THE future of the City of North Vancouver's Harbourside lands will be studied for four to six months by a city staff-led task force, council decided Monday night after a heated discussion.
The vacant waterfront lots immediately south of the North Shore Auto Mall are owned by Concert Properties and Knightsbridge Properties, who hope to build anywhere up to 800 new homes and 370,000 square feet of business space there. Introducing residential spaces into a commercial area requires a change to the official community plan, as well as a rezoning application. Last week, the landowners' representative, Chuck Brook, told council his clients were eager to move into a public hearing on the strength of the public consultation work they had done over the past 16 months.
In September of last year, council was poised to form its own consultation task force - at the developers' expense - to study both the land-use question and what civic amenities the city ought to extract from Concert and Knightsbridge. The task force was intended to include city staff, local residents, business owners, various advisory panel members, a representative of the Squamish Nation and one from the North Vancouver Chamber of Commerce. That motion was deferred until after the local elections.
On Monday, Coun. Rod Clark attempted to change the funding model, arguing
the city should pay for its own task force and avoid any appearance of bias. Only one councillor, Pam Bookham, seemed to back this idea, and Clark himself was mollified when Gary Penway, deputy director of community development, assured council that the landowners would give the city a cheque, estimated at $60,000, but the task force members would remain "city staff, working for me."
After Clark's amendment was defeated, Coun. Linda Buchanan said she thought the task force as a whole was unnecessary.
"Looking at the amount of material we have been provided tonight, as well as last week, there has already been a 16-month community consultation process. We've been given numerous reports. What will we accomplish through this task force, or learn differently than we know today?" she asked.
Bookham responded: "When the proponent takes charge of the public input period, he has to be driving the public towards the outcome the developer wants to see. That's perfectly understandable and that's the feedback we started to get almost immediately. . . . That's the difference between a developer-driven process and a community-driven process, which is what we can provide."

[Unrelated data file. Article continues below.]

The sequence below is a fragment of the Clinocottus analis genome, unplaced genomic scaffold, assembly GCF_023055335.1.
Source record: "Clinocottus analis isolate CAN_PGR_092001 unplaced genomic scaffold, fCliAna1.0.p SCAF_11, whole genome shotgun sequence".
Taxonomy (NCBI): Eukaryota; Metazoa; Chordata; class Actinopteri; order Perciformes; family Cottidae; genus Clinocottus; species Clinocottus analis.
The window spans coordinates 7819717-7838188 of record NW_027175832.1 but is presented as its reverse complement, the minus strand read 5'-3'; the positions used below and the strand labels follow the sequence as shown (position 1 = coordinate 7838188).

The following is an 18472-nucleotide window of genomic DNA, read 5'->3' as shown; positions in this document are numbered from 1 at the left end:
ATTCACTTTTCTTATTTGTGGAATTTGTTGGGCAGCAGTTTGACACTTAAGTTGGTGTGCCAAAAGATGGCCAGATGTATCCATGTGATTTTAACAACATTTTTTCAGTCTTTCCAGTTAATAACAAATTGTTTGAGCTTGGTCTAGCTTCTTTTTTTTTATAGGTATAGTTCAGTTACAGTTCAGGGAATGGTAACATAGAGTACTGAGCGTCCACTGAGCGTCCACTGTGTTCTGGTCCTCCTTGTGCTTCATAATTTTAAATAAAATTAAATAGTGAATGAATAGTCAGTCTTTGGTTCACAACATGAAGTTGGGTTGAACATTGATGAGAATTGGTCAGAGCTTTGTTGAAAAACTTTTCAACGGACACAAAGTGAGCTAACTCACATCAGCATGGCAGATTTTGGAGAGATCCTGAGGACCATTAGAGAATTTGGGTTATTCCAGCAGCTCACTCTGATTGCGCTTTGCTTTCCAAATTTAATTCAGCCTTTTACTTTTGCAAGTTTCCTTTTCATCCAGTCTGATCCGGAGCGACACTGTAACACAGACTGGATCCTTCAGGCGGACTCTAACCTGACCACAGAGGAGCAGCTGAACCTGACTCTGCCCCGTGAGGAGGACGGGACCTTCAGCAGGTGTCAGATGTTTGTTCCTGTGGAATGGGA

Bookham noted the previous council had unanimously endorsed a task force in principle, and questioned what had changed.
"What has changed," said Coun. Craig Keating, "is that when I supported a task force last September, I also opposed the notion that we delay that work. The other important thing that has changed is that . . . one of the jobs of the task force would be to make recommendations to city council for the provision of community amenities."
Keating said since then, the city had changed its policy to require cash contributions from developers to an amenity fund rather than specific amenities. He also described the process as having endured "an unreasonable delay."
"This is a community-defining project," said Coun. Rod Clark. "It is a huge introduction of residential in an area that has none, which is beside an auto mall which happens to be lit up like a landing pad every night of the week. Residential down there, to me, is very suspect."
Clark described the public consultation data from Brook and his clients as "extremely, extremely suspect," and rattled off their statistics in an emphatically scornful tone. "Public open house number 1, Westview elementary school, back on May 25, 2010: invitations 600, attendees 40, total comment forms 24. Public workshop, 850 Harbourside: invitations 600, attendees 23, participants 19, completed forms seven! Open house number 2, invitations 600, attendees 105, completed forms 40. Town hall meeting, invitations 600, attendees 20, completed comment forms two. Two!
"You tell me why we should introduce residential down on Harbourside based on those sort of numbers," he said.
Clark accused the applicants of "using statistics to baffle us." Coun. Guy Heywood said he was generally in favour of introducing residential units to the Harbourside area, but said there were still some questions he wanted to hear answered about the potential impacts. "I'm of a mind where I want my cake and eat it too," he said. "I would like the task force to proceed. I'd like it to proceed expeditiously and move forward with the public hearing immediately upon its presentation."
Council voted 4-3 in favour of forming a city task force, with Buchanan, Keating, and Mayor Darrell Mussatto in the minority.